The Savannah Sunburn Half and 10k

10K, 1 Mile

Event Date

Sat, Sep 16, 2017

Address

Pooler, GA

Pricing

Activity Today Later

10k

$10 $10 Register

10k

$10 $10 Register

Half Marathon

$15 $15 Register

Half Marathon

$15 $15 Register

About This Activity

The Savannah Sunburn 10k and Half Marathon 2016

The Savannah Summers are long and hot and the sun burns bright. We are drawling attention to the impact the sun has on our skin.  Mostly flat, partially closed and the course provides a relaxed training run. It is hot!!! Straight!! and Low frills. Sign up early and get commited to training. Use this as a motivator to get you to the Rock and Roll Marathon, the bridge run or Tybee, of Skidaway 2017.

Electronic Non-Chip timing
Finisher Medal
Bag and Key Check option
7:30am start to get out before the heat sets in
free photos

Early Bird Special Until July 1st - $10 10K / $15 Half

Pricing Until August 1st - $20 10k / $25 Half

Registration Until Sept 1st - $30 10k / $45 Half

Late Registration - $35 10k/ $50 Half

 
Onsite Registration is Available at packet pickup 9/15 and at the race until 7:15am Sat 9/16

Registration includes ERS finisher medals to every runner.

Packet Pickup - Pre event location TBD

Savannah's Medals 4 Mettle Program: The Milestone is a great opportunity to earn a medal for a child fighting cancer. Run this half marathon and donate your finisher medal to the Memorial Children's Hospital. We will put a special ribbon the medal and it will be used to celebrate a Milestone like the end of Chemo (That can be a 3 year process).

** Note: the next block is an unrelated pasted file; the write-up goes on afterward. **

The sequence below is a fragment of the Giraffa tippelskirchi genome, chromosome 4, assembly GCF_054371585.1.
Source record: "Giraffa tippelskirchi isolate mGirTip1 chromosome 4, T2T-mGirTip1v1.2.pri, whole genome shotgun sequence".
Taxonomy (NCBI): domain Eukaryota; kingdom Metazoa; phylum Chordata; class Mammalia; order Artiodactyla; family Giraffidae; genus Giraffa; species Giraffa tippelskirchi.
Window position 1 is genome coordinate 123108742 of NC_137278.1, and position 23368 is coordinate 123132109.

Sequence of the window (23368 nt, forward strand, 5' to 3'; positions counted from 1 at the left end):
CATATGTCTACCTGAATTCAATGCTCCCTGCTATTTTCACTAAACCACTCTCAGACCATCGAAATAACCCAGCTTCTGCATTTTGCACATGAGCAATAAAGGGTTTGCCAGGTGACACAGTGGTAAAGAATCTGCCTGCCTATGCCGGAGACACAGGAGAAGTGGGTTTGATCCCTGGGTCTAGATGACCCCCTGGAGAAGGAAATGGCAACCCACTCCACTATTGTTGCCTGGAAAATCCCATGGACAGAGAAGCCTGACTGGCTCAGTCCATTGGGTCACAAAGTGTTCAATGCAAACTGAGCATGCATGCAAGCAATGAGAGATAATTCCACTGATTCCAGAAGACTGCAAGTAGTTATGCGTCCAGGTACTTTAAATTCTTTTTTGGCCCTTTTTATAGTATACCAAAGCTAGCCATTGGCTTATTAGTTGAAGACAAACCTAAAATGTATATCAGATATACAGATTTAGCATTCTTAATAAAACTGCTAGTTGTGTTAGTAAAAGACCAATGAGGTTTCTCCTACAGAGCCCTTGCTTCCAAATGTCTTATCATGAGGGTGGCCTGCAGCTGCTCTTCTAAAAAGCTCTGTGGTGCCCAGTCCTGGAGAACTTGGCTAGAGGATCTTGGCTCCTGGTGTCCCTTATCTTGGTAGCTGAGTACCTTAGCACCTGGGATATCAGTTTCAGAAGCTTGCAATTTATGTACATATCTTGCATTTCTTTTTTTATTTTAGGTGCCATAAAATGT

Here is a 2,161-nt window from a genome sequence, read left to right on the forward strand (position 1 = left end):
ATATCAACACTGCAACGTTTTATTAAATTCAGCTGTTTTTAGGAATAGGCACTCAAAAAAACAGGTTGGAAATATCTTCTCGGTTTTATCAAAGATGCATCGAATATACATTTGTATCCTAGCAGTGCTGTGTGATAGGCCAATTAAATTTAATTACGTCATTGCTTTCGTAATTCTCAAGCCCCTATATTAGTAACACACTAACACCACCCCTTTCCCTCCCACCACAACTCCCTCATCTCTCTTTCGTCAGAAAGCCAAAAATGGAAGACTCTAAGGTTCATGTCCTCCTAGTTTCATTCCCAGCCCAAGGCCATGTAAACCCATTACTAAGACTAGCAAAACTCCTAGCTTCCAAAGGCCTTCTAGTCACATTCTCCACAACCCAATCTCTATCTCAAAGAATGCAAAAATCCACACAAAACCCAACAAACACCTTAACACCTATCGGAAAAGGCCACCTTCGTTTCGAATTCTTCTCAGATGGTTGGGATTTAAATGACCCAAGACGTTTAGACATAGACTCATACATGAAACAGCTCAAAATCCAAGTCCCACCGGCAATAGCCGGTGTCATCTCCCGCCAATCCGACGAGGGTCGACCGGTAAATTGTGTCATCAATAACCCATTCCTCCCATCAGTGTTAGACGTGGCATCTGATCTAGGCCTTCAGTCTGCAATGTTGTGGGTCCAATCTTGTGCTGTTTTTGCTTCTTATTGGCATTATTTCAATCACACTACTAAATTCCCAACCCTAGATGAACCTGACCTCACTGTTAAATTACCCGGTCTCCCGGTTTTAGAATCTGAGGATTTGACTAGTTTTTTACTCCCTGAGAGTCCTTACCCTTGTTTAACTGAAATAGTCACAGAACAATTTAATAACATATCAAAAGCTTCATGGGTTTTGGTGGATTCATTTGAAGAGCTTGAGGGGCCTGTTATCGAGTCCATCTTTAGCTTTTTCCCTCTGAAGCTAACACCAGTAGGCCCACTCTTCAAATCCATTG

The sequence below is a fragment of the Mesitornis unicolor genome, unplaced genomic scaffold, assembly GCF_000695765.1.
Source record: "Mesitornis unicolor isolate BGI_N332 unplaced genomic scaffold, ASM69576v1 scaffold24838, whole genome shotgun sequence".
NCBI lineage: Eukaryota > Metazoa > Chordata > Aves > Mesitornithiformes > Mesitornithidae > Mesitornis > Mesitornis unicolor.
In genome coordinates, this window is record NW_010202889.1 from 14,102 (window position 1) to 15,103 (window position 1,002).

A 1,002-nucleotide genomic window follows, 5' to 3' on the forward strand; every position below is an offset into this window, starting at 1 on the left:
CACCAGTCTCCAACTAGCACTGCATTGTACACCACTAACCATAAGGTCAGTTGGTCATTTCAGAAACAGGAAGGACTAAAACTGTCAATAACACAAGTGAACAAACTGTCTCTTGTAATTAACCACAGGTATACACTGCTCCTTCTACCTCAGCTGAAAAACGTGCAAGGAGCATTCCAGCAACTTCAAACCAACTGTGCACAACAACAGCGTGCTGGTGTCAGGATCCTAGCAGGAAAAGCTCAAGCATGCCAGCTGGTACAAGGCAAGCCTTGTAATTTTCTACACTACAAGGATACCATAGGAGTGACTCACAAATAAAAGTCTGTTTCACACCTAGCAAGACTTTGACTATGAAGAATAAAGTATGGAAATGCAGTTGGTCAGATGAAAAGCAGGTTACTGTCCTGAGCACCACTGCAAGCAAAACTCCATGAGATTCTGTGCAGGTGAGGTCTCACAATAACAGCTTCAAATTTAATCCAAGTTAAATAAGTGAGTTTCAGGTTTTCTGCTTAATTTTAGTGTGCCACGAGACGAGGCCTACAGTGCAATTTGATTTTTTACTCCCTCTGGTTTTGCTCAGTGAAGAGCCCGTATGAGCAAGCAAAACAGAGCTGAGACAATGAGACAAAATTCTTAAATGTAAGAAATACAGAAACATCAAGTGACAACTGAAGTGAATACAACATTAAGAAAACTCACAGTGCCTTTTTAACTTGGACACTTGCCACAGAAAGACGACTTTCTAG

Learn About Skin Cancer

Each year in the U.S. over 5.4 million cases of non-melanoma skin cancer are treated in more than 3.3 million people.1
 
Each year there are more new cases of skin cancer 1 than the combined incidence of cancers of the breast, prostate, lung and colon.
 
Over the past three decades, more people have had skin cancer than all other cancers combined.
 
One in five Americans will develop skin cancer in the course of a lifetime.
 
Between 40 and 50 percent of Americans who live to age 65 will have either basal cell carcinoma or squamous cell carcinoma at least once.
 
Basal cell carcinoma (BCC) is the most common form of skin cancer.6 More than 4 million cases are diagnosed in the U.S. each year.
 
Squamous cell carcinoma is the second most common form of skin cancer.7 More than 1 million cases are diagnosed in the U.S. each year.
 
Actinic keratosis is the most common pre-cancer; it affects more than 58 million Americans.
 
About 90 percent of non melanoma skin cancers are associated with exposure to ultraviolet (UV) radiation from the sun.
 
The annual cost of treating skin cancers in the U.S. is estimated at $8.1 billion: about $4.8 billion for non melanoma skin cancers and $3.3 billion for melanoma.
 

MELANOMA

One person dies of melanoma every hour (every 54 minutes).
 
An estimated 87,110 new cases of invasive melanoma will be diagnosed in the U.S. in 2017.
 
An estimated 9,730 people will die of melanoma in 2017.
 
Melanoma accounts for less than one percent of skin cancer cases, but the vast majority of skin cancer deaths.
 
The vast majority of melanomas are caused by the sun. In fact, one UK study found that about 86 percent of melanomas can be attributed to exposure to ultraviolet (UV) radiation from the sun.
 
The estimated 5-year survival rate for patients whose melanoma is detected early is about 98 percent in the U.S. The survival rate falls to 62 percent when the disease reaches the lymph nodes, and 18 percent when the disease metastasizes to distant organs.
 
On average, a person’s risk for melanoma doubles if he or she has had more than five sunburns.
 
Regular daily use of an SPF 15 or higher sunscreen reduces the risk of developing squamous cell carcinoma by about 40 percent 15 and the risk of developing melanoma by 50 percent.

SKIN AGING

An estimated 90 percent of skin aging is caused by the sun.
 
People who use sunscreen with an SPF of 15 or higher daily show 24 percent less skin aging than those who do not use sunscreen daily.
 
Sun damage is cumulative. Only about 23 percent of lifetime exposure occurs by age 18.

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